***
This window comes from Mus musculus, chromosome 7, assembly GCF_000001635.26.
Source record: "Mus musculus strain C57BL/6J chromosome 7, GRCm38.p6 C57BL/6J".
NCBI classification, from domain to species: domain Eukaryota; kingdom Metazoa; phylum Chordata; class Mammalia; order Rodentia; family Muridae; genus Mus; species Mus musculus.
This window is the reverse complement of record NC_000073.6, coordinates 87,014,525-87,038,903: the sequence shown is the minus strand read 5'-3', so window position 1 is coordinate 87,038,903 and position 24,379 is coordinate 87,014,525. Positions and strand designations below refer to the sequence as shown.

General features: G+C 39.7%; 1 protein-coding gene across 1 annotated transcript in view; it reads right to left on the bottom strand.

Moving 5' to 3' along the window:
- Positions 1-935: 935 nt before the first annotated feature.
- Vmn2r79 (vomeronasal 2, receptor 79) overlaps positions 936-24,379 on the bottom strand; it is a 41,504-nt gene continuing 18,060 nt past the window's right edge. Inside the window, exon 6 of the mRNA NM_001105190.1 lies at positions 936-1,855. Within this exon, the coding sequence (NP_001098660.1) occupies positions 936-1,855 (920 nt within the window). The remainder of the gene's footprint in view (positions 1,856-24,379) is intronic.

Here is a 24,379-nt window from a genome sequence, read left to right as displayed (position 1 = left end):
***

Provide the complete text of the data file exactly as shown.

This window comes from Mus musculus, chromosome 7, assembly GCF_000001635.26.
Source record: "Mus musculus strain C57BL/6J chromosome 7, GRCm38.p6 C57BL/6J".
NCBI classification, from domain to species: domain Eukaryota; kingdom Metazoa; phylum Chordata; class Mammalia; order Rodentia; family Muridae; genus Mus; species Mus musculus.
This window is the reverse complement of record NC_000073.6, coordinates 87,014,525-87,038,903: the sequence shown is the minus strand read 5'-3', so window position 1 is coordinate 87,038,903 and position 24,379 is coordinate 87,014,525. Positions and strand designations below refer to the sequence as shown.

General features: G+C 39.7%; 1 protein-coding gene across 1 annotated transcript in view; it reads right to left on the bottom strand.

Moving 5' to 3' along the window:
- Positions 1-935: 935 nt before the first annotated feature.
- Vmn2r79 (vomeronasal 2, receptor 79) overlaps positions 936-24,379 on the bottom strand; it is a 41,504-nt gene continuing 18,060 nt past the window's right edge. Inside the window, exon 6 of the mRNA NM_001105190.1 lies at positions 936-1,855. Within this exon, the coding sequence (NP_001098660.1) occupies positions 936-1,855 (920 nt within the window). The remainder of the gene's footprint in view (positions 1,856-24,379) is intronic.

Here is a 24,379-nt window from a genome sequence, read left to right as displayed (position 1 = left end):